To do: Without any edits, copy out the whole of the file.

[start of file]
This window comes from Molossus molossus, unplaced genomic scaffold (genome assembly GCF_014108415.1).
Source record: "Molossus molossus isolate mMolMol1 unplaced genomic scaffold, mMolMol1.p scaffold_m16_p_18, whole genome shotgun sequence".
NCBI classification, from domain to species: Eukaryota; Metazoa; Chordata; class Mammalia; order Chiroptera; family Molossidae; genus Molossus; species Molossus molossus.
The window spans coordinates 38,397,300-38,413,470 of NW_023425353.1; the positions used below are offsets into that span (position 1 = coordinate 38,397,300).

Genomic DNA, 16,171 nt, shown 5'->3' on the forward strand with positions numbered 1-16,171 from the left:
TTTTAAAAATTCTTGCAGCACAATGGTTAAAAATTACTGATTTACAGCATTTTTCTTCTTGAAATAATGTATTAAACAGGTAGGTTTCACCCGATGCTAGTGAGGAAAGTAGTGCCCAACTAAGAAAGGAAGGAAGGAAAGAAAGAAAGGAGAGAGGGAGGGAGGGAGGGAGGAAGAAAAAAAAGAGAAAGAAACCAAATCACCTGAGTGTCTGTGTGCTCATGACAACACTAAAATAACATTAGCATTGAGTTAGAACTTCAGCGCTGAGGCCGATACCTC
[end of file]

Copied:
This window comes from Molossus molossus, unplaced genomic scaffold (genome assembly GCF_014108415.1).
Source record: "Molossus molossus isolate mMolMol1 unplaced genomic scaffold, mMolMol1.p scaffold_m16_p_18, whole genome shotgun sequence".
NCBI classification, from domain to species: Eukaryota; Metazoa; Chordata; class Mammalia; order Chiroptera; family Molossidae; genus Molossus; species Molossus molossus.
The window spans coordinates 38,397,300-38,413,470 of NW_023425353.1; the positions used below are offsets into that span (position 1 = coordinate 38,397,300).

Genomic DNA, 16,171 nt, shown 5'->3' on the forward strand with positions numbered 1-16,171 from the left:
TTTTAAAAATTCTTGCAGCACAATGGTTAAAAATTACTGATTTACAGCATTTTTCTTCTTGAAATAATGTATTAAACAGGTAGGTTTCACCCGATGCTAGTGAGGAAAGTAGTGCCCAACTAAGAAAGGAAGGAAGGAAAGAAAGAAAGGAGAGAGGGAGGGAGGGAGGGAGGAAGAAAAAAAAGAGAAAGAAACCAAATCACCTGAGTGTCTGTGTGCTCATGACAACACTAAAATAACATTAGCATTGAGTTAGAACTTCAGCGCTGAGGCCGATACCTC